Separation & Gardening

About a year and a half ago I separated from my now X live-in partner in Norman, OK. She had slept around with someone else and was sloppy covering her tracks, and it turned into a separation that was emotionally rough on me.

In the process, I lost 10 years worth of organic garden preparation and planning, and 10 years of soil building. This was a major blow to me, since I am big on eating as natural or organic as possible, and the garden was a major source of fresh food for me, contributing to my good overall health at the time.

The next stage of my life involves one of my former co-workers, now my lovely wife. I worked in the IT group, and she was the property manager for the organization before I joined the IT group. We had know each other for 8 years, when she was laid off due to reorganization of the support team.

We continued to  go out on the occasional lunch, and over time our relationship grew to a point where we decided to become engaged and set a marriage date in early 2010.

Because the X took my garden along with the house we used to live in, I am having to start all over building soil, raised beds, compost, and all the other things that go along with having an organic garden.  Due to the fact that our household budget is limited, progress has been slow, and in this part of the metro there is less opportunity for me to pick up discarded material I can pick up for free, so I am very frustrated with the slow progress.

The only thing I was able to save from my old garden was a few buckets of good soil  to fill two 4’x4′ beds, my 5 chickens and a few of my gardening tools. I guestimate that I lost around $2000 worth of gardening and woodworking and general tools, and $2000-3000 worth of soil and soil amendments, in addition to who knows how many hundreds of dollars of other long term sustainability supplies I had accumulated.

Anyway, as you can imagine, my frustration level is pretty high, and my health has been declining because I have not been able to grow any fresh food for me to eat, and as much as I love my family, our diet is atrocious!

There isn’t much fiber in our diet, other than corn in the form of chips, way too many trans-fats and other processed food stuffs, and a scary amount of high fructose corn syrup (HFCS) , the biggest contributor to the modern American health issues, EVER!!!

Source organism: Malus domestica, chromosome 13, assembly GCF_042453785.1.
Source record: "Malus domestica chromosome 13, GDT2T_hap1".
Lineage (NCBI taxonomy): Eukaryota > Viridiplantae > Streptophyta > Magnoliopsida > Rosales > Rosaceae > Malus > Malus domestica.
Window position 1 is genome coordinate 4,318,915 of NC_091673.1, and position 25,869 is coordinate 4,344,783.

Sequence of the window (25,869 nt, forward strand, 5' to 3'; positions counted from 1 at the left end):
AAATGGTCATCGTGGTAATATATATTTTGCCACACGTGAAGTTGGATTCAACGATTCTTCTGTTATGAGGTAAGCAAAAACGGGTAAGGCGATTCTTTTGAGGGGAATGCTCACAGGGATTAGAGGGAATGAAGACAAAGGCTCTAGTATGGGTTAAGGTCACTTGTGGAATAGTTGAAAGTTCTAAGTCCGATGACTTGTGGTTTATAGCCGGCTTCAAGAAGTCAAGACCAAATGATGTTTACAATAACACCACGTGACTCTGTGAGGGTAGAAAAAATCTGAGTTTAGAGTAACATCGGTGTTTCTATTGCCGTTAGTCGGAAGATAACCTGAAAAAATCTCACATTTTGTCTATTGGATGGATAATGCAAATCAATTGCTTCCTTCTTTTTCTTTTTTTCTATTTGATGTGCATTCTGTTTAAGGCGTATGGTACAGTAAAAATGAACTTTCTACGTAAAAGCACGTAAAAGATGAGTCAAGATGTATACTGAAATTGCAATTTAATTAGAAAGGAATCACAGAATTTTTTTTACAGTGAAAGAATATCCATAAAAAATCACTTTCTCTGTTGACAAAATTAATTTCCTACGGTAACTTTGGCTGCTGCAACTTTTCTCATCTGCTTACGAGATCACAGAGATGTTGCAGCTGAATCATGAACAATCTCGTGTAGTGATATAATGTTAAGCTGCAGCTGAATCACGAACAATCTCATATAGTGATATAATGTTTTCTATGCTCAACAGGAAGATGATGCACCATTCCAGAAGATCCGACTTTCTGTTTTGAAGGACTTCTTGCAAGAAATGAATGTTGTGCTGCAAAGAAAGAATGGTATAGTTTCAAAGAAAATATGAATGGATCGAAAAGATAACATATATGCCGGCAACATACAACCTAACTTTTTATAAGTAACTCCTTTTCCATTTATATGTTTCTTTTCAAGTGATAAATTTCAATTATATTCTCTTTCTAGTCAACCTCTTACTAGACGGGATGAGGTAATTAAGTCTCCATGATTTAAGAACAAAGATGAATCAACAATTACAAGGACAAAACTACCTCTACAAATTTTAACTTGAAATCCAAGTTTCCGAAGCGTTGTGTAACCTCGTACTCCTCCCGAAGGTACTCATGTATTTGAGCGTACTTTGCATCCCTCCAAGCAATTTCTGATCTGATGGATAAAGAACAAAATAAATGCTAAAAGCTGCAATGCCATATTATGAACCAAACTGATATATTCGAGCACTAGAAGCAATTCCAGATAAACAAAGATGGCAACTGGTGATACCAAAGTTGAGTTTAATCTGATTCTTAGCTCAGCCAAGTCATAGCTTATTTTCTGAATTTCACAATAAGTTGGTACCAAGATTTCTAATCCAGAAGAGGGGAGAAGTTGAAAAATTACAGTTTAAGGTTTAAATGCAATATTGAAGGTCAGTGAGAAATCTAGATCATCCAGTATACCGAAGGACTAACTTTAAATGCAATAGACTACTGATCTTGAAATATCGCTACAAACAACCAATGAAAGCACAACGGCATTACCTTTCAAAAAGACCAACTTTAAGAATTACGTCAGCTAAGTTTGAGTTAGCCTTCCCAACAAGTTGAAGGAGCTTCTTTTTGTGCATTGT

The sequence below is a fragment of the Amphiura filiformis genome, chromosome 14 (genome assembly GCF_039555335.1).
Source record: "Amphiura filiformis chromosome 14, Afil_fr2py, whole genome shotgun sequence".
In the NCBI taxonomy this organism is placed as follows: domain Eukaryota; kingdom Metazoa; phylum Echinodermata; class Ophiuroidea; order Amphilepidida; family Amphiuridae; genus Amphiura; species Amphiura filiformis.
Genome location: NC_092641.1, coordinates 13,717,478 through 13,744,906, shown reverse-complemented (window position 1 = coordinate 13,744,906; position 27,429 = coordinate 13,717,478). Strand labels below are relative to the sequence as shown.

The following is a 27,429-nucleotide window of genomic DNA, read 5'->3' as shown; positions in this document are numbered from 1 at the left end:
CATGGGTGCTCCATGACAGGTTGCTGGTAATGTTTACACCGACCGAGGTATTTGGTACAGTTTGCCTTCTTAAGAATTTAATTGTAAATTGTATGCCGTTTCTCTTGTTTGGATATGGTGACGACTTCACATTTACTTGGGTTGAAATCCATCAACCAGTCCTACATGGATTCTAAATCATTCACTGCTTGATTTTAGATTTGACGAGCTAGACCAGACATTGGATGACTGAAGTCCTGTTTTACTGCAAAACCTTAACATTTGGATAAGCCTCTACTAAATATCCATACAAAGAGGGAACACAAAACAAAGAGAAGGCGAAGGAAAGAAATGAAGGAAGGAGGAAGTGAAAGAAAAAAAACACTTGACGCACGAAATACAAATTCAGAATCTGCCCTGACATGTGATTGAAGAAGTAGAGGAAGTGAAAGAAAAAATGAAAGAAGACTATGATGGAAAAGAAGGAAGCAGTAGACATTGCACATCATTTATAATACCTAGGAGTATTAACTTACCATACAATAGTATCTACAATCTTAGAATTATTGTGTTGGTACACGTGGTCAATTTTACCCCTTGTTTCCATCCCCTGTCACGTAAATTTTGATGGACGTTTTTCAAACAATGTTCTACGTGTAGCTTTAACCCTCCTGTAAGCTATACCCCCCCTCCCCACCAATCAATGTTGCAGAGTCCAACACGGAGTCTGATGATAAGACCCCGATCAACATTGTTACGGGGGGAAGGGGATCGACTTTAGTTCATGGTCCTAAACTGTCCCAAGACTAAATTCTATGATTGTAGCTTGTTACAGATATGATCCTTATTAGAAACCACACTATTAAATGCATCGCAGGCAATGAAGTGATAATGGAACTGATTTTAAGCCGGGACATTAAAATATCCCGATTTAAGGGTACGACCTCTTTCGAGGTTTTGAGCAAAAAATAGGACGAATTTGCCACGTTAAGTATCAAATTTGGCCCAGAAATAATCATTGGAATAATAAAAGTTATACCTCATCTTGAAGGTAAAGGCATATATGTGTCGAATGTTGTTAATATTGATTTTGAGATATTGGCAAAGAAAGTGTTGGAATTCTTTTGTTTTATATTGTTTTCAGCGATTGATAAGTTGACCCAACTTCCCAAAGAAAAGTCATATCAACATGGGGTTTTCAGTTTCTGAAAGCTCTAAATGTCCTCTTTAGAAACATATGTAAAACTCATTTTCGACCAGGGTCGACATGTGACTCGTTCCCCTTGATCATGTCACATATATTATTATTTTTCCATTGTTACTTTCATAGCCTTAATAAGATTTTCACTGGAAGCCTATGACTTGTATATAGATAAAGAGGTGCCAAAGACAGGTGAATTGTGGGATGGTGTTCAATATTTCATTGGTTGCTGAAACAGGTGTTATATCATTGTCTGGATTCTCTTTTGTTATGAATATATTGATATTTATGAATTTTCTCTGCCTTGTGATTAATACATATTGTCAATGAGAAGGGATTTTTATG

So,  somehow I have to squeeze more out of the budget so I can get my winter garden put in place. This should allow me to build up the soil in those raised beds by adding shredded paper and kitchen scrap to the bed and letting the chickens “process” it all into a nice fluffy humus.

In order for that to happen I need to come up with enough money to build/replicate my portable chicken coop that I was not able to bring with me from Norman. This will allow me to move the chickens from bed to bed about once a month or so.

In a way I am glad I didn’t get to bring the old coop, because it was heavy and cumbersome to move. I will try to build the new coop in such a way so that I can move each module on it by myself even if that means that it takes me 2 hours to disassemble and reassemble the coop.

I think I will use the  shelving angle iron you can buy at Home Deport to assemble a base frame, and then make nest box and feeder attachments that connect to the frame using bolts and wing nuts. I hope to make it all fully modular so I can attach the modules to any of the 4 sides of the coop so I can configure the coop in many different ways.

I will then use the same angle iron frame configuration to build open air cages to place over empty, weed overgrown beds and connect them to the coop and let the chickens completely strip the weed beds to the soil, tilling in their poop while they scratch for bugs, worms and weeds. Then, when the bed is bare, I will move the cages down one bed, along with the coop.

The bed that had the coop on it should then be completely filled with light, fluffy humus and be ready for vegetables that need hot fertilized soil.

Anyway, there is much work to do, wish me luck in getting it all done before spring starts.


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